According to another development of the invention the cycle speed signal is digitally preset externally. The error can accordingly be adapted to the individual given circumstances so-to-speak in a "remote controlled" manner.
The invention is further directed to an electronic counter with a counting circuit, a tracking circuit being arranged upstream of the latter. This tracking circuit causes a determined quantity of pulses assigned to it to be suppressed or an additional quantity of pulses to be added as a function of a presettable correction signal. Accordingly a continuous tracking of the counter reading is realized. This ensures that the counting sequence is maintained, i.e. no count values are skipped.
According to a preferred embodiment of the invention the tracking circuit is connected between the frequency divider and the counting circuit. Such a counter accordingly has a variable cycle speed and can be continuously adjusted.
It is particularly advantageous if the counter reading--regardless of the respective existing reading--can be adjusted to a set value which can be externally preset.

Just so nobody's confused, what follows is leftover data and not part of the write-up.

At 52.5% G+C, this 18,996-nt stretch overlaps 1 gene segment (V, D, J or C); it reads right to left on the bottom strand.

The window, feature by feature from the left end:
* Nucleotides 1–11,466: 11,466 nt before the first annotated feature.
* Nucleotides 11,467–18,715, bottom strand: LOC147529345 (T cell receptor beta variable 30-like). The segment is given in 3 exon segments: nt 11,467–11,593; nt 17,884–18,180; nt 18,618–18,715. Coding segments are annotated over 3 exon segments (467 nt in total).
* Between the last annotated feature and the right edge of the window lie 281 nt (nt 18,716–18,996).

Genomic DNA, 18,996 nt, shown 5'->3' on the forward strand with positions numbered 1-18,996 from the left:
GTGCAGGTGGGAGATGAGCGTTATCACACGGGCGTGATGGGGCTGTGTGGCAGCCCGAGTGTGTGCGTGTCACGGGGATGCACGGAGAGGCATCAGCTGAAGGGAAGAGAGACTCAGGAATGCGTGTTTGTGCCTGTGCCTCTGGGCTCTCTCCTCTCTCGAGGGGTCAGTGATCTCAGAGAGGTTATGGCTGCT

The construction can preferably be selected in such a way that the output of the counting circuit is connected to a reset comparator which sends a reset pulse when the counter reading is identical to a presettable reference value and feeds this reset pulse to the counting circuit for resetting the counter reading. A periodicity is accordingly achieved which is adjustable by presetting the reference value. The resetting of the counter which is caused by sending the reset pulse is preferably effected at the "0" counter reading.
Further, it is possible that the output of the counting circuit is connected to an interrupt comparator which transmits an interrupt pulse when the counter reading is identical to a preset comparison value. This transmission can be set by preselecting the comparison value. Individual functions can be triggered at determined counter readings with the interrupt pulse.
According to a preferred embodiment example the counter is connected to a serial data bus. The cycle speed signal is fed via the data bus. This bus connection has the advantage that only a small number of electrical lines is required and that further information, in addition to the cycle speed information, can also be directed via such a data bus.